[CQ-Contest] Russian Beats Out Canada for Magnetic North ... For Now

Bob Shohet, KQ2M kq2m at kq2m.com
Thu May 7 20:06:37 EDT 2020

Hi Frank,

Thank you for the great detailed explanation of the three “Norths” and the significance of each – and thank you 
for answering my question!   Thank you also to Tonno and others for answering my question as well.  I’m glad that I asked!


Bob, KQ2M

From: donovanf at starpower.net 
Sent: Thursday, May 7, 2020 3:22 AM
To: cq-contest 
Subject: Re: [CQ-Contest] Russian Beats Out Canada for Magnetic North ... For Now

Unless you've studied geomagnetic physics you probably never learned 
-- or even heard -- that the Earth has three north poles. The BBC 
article -- referenced by the first email in this chain -- describes the three 
types of poles very well, but not at all how they relate to space physics. 


- the geographic north pole is where the Earth's rotation axis intersects 
the Earth's surface in the northern hemisphere. 

- the magnetic north pole is important to navigation systems and is the 
primary subject of the BBC article. It is the location in the northern 
hemisphere where the Earth's magnetic field lines are measured to 
be exactly perpendicular to the Earth's surface. 

- the geomagnetic north pole is important to HF propagation 
and many other aspects of the Earth's space environment 

The geographic north pole affects HF propagation because the 
Earth's tilt determines the our daylight/darkness cycles throughout 
the seasons of the year. 

The magnetic north pole is a pole most of us know about and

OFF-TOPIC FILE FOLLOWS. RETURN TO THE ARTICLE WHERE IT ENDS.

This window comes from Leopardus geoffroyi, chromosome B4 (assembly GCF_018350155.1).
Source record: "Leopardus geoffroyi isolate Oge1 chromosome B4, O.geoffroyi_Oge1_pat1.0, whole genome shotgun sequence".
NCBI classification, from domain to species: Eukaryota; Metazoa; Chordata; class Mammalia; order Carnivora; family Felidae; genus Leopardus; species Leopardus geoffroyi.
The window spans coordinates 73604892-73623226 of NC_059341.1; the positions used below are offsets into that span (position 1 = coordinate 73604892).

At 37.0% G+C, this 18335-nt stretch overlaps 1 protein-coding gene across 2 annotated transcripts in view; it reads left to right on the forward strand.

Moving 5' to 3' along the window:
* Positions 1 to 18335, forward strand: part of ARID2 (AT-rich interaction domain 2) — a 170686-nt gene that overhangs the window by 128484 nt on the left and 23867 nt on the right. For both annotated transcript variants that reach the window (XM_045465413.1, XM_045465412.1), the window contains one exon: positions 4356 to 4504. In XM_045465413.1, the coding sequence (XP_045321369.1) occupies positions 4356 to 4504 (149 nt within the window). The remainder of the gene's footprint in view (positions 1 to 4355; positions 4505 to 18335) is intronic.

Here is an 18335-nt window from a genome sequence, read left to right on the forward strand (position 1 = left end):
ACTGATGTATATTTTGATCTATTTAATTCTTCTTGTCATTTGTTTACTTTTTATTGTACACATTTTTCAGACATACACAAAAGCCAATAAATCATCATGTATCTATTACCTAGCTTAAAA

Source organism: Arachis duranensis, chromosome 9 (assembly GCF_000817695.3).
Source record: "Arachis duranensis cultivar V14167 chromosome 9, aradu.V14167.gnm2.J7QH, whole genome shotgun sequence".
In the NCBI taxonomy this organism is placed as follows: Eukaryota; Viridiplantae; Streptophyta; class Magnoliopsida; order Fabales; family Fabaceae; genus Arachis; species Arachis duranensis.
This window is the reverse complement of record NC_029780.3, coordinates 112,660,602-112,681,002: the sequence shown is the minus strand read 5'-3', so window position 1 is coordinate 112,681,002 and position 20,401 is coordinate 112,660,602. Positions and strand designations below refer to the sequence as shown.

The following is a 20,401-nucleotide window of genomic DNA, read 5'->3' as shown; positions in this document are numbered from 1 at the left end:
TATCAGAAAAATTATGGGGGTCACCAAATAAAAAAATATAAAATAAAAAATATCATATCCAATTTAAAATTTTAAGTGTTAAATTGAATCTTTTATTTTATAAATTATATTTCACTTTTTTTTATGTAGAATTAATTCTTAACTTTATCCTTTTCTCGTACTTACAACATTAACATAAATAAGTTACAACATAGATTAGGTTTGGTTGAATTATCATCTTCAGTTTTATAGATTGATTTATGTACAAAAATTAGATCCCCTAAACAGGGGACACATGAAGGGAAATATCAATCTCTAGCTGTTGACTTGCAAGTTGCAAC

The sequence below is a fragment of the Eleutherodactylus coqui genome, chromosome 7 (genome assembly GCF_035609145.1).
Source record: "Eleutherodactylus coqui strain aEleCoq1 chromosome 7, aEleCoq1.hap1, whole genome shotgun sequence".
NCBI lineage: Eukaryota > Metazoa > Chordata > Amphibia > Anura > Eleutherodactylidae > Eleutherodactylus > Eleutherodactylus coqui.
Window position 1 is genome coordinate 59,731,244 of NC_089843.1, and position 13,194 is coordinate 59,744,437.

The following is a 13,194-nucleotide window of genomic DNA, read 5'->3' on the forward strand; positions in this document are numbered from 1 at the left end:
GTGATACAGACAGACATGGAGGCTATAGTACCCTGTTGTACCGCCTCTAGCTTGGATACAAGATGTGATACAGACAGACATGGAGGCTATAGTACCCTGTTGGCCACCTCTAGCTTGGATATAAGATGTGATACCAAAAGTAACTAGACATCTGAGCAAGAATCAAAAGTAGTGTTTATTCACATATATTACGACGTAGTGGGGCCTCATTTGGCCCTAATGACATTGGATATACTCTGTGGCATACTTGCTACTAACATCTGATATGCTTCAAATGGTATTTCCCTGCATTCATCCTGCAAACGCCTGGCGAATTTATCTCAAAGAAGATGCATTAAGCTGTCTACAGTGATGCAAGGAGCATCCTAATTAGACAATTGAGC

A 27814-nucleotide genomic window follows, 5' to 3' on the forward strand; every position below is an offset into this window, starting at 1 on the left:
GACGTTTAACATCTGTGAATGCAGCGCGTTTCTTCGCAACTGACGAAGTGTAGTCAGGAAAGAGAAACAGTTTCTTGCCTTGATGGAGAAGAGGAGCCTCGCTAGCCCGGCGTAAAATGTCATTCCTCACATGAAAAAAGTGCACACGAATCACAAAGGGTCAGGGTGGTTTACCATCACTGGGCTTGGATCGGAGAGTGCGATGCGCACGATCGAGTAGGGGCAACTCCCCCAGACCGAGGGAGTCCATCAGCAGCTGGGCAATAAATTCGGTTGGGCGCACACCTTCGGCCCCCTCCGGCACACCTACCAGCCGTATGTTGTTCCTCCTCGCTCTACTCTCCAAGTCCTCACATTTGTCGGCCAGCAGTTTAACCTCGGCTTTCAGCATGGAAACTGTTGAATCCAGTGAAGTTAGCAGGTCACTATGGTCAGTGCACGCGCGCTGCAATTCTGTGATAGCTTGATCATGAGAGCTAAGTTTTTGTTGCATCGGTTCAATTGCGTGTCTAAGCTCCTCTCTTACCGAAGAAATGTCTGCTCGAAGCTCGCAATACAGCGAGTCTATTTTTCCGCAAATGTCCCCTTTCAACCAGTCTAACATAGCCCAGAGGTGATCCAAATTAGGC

the one being discussed in this chain of emails. I ts position has 
been drifting about 50-60 km per year for about the last forty 
years. Bob KQ2M asked about the significance of this fairly 
rapid drift: It has no significance to HF propagation. 

The geomagnetic n orth pole is the intersection of the Earth's surface 
in the northern hemisphere and the axis of a bar magnet hypothetically 
placed at the center the Earth. It is very significant for HF propagation 
because it describes the position of the geomagnetic field in the Earth's 
space environment including -- very importantly -- its ionosphere. 
The geomagnetic field very profoundly affects HF propagation. 
The geomagnetic north pole drifts only about one km. per year. 


As an aside, while the magnetic n orth pole is drifting fairly rapidly, 
the magnetic south pole is drifting very little. 


----- Original Message -----

From: "Tonno Vahk" <tonno.vahk at gmail.com> 
To: "Bob Shohet, KQ2M" <kq2m at kq2m.com> 
Cc: hhamwv at gmail.com, "cq-contest" <cq-contest at contesting.com> 
Sent: Wednesday, May 6, 2020 7:17:19 PM 
Subject: Re: [CQ-Contest] Russian Beats Out Canada for Magnetic North ... For Now 

for me at KO38CS the declination is 9.43 degrees now and I have used 10 degrees for a while. 

Though 20 years ago the declination was 6.57 degrees and 10 years ago 7.75 degrees. So it is climbing:) 

100 years ago the declination was zero and we had no trouble of adding the coefficient to the compass reading:) 


On 6. May 2020, at 20:10, Bob Shohet, KQ2M <kq2m at kq2m.com> wrote: 

Hi Dave, 

Thanks for posting that interesting article. 

What effect, if any, does this have on beam headings through the Northern regions – like UA0, UA3, JA? 
Does it change them at all? If so, how and by what amount? 

Tnx & 73 

Bob, KQ2M 

From: David Siddall 
Sent: Wednesday, May 6, 2020 11:22 AM 
To: cq-contest 
Subject: [CQ-Contest] Russian Beats Out Canada for Magnetic North ... For Now 

Good thing HF antennas generally have relatively wide beam width if you use 
a compass to orient without correcting for deviation. 

This also has a subtle effect on propagation paths through the polar areas, 
depending upon your location. 


73, Dave K3ZJ 

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